In May of 2017, the assistant vice president of academic advising for Kennesaw State University sent out an email to 4,000 students who had not yet registered for summer or fall classes.
He asked students what he could do to help them register, and got a ton of replies—1,300 to be exact—telling him why they had not registered yet.
One big reason? Not knowing how to declare their major or how to change a misdeclared major. Students wrote, “I know what I want to do, I know what I want my major to be, but I don’t know who to talk to. I know where I want to go, but I don’t know how to get there.”
Students need a place to go that helps, not hinders, their experience with you—so they stay at your university for their entire educational journey. That resource is your website.
Student Retention: Data and Guiding Principals
As part of a higher education institution, your job is to attract and retain students. That’s hard to do.
Recent student retention rates vary for each type of university in the United States, according to the National Center for Education Statistics. The retention rate for full-time undergraduate institutions was 81 percent in 2016. At less selective public institutions, the retention rate was 62 percent, while at the most selective colleges and universities, the retention rate was 96 percent.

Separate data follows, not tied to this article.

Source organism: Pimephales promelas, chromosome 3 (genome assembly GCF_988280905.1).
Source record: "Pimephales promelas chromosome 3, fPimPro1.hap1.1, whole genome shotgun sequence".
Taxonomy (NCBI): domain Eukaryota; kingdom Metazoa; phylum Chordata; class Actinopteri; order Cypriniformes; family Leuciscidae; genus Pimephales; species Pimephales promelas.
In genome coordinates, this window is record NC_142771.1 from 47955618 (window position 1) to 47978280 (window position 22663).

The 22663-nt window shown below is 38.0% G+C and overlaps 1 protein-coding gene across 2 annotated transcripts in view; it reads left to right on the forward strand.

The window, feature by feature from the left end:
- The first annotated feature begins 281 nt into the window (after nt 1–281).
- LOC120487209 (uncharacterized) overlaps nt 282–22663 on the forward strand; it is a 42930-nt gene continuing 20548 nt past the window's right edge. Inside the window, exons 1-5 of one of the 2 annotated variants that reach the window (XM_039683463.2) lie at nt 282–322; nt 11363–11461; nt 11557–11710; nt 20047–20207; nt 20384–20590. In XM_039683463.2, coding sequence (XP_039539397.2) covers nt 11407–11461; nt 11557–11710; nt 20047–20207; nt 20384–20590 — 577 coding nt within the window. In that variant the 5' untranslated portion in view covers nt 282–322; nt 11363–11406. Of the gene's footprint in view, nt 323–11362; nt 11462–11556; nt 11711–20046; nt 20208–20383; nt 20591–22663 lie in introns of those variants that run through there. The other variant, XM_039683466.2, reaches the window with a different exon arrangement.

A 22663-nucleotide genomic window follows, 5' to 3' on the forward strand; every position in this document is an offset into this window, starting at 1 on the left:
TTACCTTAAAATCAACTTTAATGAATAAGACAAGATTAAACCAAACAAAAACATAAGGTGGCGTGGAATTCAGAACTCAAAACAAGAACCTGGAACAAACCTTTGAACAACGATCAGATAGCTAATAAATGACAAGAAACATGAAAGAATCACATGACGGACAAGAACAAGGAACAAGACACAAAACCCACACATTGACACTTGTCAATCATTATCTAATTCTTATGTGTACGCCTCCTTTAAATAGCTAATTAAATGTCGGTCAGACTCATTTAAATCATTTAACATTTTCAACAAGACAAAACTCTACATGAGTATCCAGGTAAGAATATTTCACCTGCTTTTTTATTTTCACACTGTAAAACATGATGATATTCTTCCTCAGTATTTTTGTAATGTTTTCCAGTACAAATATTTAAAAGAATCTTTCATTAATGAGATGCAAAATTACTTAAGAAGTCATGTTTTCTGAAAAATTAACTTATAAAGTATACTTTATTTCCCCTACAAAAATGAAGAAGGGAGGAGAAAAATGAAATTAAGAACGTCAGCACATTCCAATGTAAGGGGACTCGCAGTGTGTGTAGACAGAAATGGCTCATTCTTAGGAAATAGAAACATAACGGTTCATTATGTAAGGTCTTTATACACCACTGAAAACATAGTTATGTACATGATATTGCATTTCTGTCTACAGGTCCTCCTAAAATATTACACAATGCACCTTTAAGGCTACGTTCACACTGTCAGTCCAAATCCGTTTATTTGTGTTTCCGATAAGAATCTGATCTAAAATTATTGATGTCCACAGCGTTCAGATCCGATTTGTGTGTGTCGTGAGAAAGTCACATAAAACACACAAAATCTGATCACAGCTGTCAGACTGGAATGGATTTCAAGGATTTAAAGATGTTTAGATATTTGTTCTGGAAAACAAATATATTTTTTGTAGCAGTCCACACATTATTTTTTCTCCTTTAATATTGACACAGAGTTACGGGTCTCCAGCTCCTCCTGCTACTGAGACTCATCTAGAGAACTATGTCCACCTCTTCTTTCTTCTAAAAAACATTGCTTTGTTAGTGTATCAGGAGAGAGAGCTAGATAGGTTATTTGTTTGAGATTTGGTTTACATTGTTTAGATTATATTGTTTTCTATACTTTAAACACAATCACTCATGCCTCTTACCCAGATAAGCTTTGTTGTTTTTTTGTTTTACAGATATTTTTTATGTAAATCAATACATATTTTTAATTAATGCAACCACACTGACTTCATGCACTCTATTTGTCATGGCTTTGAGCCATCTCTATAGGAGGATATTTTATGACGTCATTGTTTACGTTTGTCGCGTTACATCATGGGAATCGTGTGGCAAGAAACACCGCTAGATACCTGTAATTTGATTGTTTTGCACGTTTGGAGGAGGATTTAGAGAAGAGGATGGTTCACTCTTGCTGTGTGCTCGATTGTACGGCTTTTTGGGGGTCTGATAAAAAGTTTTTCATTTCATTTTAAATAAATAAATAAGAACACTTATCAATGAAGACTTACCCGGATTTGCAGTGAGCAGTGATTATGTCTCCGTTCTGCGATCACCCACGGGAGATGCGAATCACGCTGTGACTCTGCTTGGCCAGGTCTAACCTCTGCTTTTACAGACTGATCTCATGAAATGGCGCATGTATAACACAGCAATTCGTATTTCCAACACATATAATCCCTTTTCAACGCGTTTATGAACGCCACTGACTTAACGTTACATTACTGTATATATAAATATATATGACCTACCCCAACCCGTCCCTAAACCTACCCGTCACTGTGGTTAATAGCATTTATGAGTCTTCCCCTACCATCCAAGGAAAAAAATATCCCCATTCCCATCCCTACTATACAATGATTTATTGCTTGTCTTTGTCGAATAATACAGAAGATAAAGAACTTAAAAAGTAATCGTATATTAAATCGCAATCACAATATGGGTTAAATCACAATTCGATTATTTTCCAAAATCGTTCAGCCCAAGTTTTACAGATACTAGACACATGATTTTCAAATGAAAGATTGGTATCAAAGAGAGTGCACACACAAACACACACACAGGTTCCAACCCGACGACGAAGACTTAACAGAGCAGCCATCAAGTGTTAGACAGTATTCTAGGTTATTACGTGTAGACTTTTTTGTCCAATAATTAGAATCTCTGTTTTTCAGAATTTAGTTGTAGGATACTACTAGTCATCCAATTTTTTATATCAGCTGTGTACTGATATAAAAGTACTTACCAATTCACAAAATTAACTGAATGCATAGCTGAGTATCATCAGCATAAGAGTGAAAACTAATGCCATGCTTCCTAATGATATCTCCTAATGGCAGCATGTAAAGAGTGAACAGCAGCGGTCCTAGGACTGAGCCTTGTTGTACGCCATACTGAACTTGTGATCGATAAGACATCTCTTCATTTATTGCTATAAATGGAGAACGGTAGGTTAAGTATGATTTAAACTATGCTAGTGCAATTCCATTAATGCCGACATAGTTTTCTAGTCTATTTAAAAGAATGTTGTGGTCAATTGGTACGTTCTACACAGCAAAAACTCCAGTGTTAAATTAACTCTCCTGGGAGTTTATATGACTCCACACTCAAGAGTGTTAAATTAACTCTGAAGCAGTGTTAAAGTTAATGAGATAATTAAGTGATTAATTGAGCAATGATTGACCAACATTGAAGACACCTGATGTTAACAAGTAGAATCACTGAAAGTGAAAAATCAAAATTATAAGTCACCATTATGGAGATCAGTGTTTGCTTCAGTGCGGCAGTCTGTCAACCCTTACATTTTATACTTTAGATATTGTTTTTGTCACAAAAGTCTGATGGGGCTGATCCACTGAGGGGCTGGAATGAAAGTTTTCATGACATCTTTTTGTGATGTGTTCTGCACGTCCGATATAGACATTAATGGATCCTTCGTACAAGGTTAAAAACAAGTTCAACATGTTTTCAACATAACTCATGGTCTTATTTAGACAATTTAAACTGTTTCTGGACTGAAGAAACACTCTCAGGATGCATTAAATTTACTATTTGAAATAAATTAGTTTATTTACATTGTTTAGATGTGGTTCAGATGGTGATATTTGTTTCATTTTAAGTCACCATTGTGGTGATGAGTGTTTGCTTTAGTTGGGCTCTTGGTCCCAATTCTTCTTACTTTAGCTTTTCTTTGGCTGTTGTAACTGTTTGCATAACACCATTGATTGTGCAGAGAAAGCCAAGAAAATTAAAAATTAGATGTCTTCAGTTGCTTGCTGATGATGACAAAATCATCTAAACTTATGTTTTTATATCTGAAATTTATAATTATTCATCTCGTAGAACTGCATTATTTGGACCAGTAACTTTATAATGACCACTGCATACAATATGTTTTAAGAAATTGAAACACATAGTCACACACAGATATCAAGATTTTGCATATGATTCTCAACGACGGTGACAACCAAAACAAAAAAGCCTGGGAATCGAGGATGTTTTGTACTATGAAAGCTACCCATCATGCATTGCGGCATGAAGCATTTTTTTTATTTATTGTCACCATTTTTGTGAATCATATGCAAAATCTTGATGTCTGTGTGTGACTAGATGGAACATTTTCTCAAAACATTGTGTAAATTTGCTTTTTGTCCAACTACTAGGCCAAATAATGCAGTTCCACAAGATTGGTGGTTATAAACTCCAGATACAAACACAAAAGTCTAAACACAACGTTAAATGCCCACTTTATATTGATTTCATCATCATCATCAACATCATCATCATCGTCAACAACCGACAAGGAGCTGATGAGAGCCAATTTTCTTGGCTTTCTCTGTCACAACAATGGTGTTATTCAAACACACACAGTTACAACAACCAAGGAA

So unless you’re part of the most selective colleges in the country (which amount to less than 100), keeping students at your university is not a guarantee.
Vincent Tinto, a theorist well-known for his work on student retention, says that the first principal of student retention programs is an “institutional commitment to students.” He says, “Rather than reflect only institutional interests, they continually ask of themselves how their actions serve to further the welfare of the students.”
The second principal: effective retention programs should have an educational commitment to the student. He says colleges and universities should be concerned with the “social and intellectual growth of students” — not just simply keeping students there.
And third, retention programs must provide a social and intellectual community for all students. Tinto puts emphasis on the importance of frequent, rewarding interactions between the faculty members, staff, and students in informal settings outside of the classroom.
Your university probably offers student retention programs with these three principals to keep students engaged until they graduate. Maybe you have a first-year experience program for new students, or you require students to stay in a dorm their first year so they can make friends and get to know the campus. Your university probably offers clubs, events, and a variety of resources for academic support. You’ve got world-renowned faculty, research that impacts the world, and a collaborative community.
Oh, and your library has some really cool things that no one knows about.